2018 Budget: ‘No more controversy, padding, or unfounded stories’

Before deliberations on the 2018 Budget begins, the leadership of the House of Representatives has put checks in place to prevent “padding”.

This was made known by the Chairman, House Committee on Media, Abdulrazak Namdas.

The House Spokesman, according to The Nation on Wednesday, said the measure put in place by the Green Chamber is to ensure that the type of controversies witnessed in the past does not recur.

He said: “You should know that the leadership of the House has put checks in place, like the rule that, no Standing Committee chairman can submit his report to the Appropriation Committee without the signatures of two-thirds of the members of the committee.

We have passed the stage of the budget controversy, allegations of padding and stories of the budget getting missing. Some of these were symptoms of the 2016 budget season, we didn’t have such problems with the 2017 budget.

Namdas also hinted that the budget may not get to the President at the time he envisaged, adding that the National Assembly must consider the fine points of the bill and make the necessary adjustment that reflects the realities of the constituencies and the nation in general.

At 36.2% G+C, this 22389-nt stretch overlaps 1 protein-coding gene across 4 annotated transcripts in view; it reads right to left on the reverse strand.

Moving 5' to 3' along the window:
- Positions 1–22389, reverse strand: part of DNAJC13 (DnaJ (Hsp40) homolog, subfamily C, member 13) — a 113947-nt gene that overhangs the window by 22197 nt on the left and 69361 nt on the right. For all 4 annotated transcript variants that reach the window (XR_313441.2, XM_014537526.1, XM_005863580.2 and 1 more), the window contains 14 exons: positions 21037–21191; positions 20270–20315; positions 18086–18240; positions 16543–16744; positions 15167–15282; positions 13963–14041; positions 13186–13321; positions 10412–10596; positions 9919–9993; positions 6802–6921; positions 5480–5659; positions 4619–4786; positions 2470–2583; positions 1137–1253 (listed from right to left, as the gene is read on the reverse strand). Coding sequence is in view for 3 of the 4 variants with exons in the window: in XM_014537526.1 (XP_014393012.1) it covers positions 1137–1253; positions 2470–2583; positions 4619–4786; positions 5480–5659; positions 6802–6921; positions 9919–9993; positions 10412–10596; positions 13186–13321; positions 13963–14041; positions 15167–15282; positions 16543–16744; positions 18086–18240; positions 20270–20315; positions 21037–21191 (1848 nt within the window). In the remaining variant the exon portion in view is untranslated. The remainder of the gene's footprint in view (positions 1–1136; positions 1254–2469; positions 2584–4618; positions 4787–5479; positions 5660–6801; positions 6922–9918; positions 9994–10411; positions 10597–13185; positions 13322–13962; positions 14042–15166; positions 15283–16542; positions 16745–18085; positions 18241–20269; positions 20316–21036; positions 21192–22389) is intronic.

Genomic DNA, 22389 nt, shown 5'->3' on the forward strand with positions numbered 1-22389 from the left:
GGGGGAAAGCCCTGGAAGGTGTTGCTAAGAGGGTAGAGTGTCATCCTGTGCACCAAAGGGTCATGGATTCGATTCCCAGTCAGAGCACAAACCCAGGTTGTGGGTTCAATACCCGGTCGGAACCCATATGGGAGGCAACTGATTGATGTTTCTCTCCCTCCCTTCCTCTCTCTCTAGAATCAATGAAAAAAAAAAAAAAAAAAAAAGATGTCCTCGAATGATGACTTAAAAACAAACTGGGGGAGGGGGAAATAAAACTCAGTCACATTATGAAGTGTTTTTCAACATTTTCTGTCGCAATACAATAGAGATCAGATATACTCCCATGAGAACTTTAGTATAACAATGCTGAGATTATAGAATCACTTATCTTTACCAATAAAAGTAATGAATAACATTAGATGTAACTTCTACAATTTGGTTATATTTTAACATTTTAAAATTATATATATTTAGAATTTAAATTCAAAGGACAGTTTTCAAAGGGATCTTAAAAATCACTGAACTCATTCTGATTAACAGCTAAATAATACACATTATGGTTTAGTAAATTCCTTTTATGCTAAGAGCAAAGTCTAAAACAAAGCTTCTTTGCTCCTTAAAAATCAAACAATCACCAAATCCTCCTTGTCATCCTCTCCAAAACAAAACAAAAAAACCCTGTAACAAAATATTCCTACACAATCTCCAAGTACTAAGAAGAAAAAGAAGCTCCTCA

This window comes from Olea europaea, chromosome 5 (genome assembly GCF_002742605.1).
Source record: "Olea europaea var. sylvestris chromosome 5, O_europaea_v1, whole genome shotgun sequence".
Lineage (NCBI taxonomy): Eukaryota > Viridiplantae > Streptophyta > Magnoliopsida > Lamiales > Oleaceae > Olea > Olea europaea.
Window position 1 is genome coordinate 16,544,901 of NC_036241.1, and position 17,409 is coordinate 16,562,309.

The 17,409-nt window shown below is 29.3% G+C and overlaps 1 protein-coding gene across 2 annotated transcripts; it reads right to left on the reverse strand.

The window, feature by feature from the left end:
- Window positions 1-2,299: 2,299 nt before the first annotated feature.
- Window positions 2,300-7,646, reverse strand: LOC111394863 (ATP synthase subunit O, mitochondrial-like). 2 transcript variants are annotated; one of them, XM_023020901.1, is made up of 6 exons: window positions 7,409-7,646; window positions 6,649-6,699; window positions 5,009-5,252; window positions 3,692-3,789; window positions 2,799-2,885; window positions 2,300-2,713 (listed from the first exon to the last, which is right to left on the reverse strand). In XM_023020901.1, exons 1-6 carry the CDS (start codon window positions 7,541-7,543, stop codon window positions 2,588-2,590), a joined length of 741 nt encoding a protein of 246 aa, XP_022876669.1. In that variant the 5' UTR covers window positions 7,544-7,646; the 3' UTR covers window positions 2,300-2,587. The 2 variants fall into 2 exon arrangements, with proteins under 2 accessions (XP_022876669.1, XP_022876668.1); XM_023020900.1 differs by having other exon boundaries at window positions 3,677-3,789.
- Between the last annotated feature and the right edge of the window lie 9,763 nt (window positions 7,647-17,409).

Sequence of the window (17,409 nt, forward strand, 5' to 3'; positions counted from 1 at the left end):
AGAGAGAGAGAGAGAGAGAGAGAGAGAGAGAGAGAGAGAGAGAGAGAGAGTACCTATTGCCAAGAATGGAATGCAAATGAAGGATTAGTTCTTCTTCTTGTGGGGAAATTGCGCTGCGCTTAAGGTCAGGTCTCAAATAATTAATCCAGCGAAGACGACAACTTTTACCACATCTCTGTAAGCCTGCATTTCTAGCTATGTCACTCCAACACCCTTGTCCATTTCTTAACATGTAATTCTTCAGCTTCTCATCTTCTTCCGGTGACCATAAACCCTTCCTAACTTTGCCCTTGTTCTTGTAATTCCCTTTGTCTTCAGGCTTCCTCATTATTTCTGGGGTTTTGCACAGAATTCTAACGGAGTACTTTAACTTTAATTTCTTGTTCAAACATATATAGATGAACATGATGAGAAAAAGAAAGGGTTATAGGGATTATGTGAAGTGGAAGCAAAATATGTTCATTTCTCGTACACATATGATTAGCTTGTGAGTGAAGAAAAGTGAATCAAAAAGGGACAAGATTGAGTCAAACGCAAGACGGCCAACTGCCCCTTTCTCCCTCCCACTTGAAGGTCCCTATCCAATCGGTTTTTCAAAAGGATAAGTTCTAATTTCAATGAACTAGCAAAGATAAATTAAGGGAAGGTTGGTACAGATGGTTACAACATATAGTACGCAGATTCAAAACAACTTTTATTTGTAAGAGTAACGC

His words: “When the president presented his speech on the budget presentation day, he expressed the wish that the budget is approved by January 1st.

We are saying that we will work faster since the 2018 Appropriation Bill was brought a little bit earlier, we should also be able to approve the budget a little earlier.

But I cannot be specific about a date since we are few weeks to the end of December. This is about twenty sitting days, so if I sit here in the comfort of my office to assure Nigerians that the budget will be passed by 1st of January, you and even them will know it’s not feasible.

For the budget process, you should be looking at a minimum of three months. We will deliberate on the basic principles of the budget, it will be committed to committees to work on it, meet with MDA and they now send their report to the Appropriation Committee. All of these processes take time.

I think people should be more concerned about the National Assembly and the executive coming up with an implementable budget, rather than focusing on a January date.

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